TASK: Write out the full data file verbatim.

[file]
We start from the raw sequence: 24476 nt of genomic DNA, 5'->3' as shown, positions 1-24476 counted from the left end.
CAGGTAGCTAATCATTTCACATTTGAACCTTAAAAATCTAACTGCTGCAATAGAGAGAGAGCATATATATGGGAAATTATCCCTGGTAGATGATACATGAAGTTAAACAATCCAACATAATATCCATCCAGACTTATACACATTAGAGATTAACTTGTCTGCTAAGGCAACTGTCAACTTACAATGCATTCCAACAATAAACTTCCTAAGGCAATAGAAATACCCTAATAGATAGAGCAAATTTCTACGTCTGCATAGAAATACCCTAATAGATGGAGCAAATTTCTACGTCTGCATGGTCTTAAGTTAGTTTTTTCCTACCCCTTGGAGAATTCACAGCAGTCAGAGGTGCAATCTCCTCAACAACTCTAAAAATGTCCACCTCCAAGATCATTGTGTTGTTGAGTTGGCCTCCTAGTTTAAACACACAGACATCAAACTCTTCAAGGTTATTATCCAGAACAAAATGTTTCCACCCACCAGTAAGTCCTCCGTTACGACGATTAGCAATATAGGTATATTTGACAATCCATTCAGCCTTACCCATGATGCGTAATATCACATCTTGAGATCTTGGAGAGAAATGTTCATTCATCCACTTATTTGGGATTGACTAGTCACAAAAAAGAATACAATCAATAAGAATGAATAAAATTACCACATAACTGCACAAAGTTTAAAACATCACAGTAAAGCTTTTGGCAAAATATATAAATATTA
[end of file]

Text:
We start from the raw sequence: 24476 nt of genomic DNA, 5'->3' as shown, positions 1-24476 counted from the left end.
CAGGTAGCTAATCATTTCACATTTGAACCTTAAAAATCTAACTGCTGCAATAGAGAGAGAGCATATATATGGGAAATTATCCCTGGTAGATGATACATGAAGTTAAACAATCCAACATAATATCCATCCAGACTTATACACATTAGAGATTAACTTGTCTGCTAAGGCAACTGTCAACTTACAATGCATTCCAACAATAAACTTCCTAAGGCAATAGAAATACCCTAATAGATAGAGCAAATTTCTACGTCTGCATAGAAATACCCTAATAGATGGAGCAAATTTCTACGTCTGCATGGTCTTAAGTTAGTTTTTTCCTACCCCTTGGAGAATTCACAGCAGTCAGAGGTGCAATCTCCTCAACAACTCTAAAAATGTCCACCTCCAAGATCATTGTGTTGTTGAGTTGGCCTCCTAGTTTAAACACACAGACATCAAACTCTTCAAGGTTATTATCCAGAACAAAATGTTTCCACCCACCAGTAAGTCCTCCGTTACGACGATTAGCAATATAGGTATATTTGACAATCCATTCAGCCTTACCCATGATGCGTAATATCACATCTTGAGATCTTGGAGAGAAATGTTCATTCATCCACTTATTTGGGATTGACTAGTCACAAAAAAGAATACAATCAATAAGAATGAATAAAATTACCACATAACTGCACAAAGTTTAAAACATCACAGTAAAGCTTTTGGCAAAATATATAAATATTA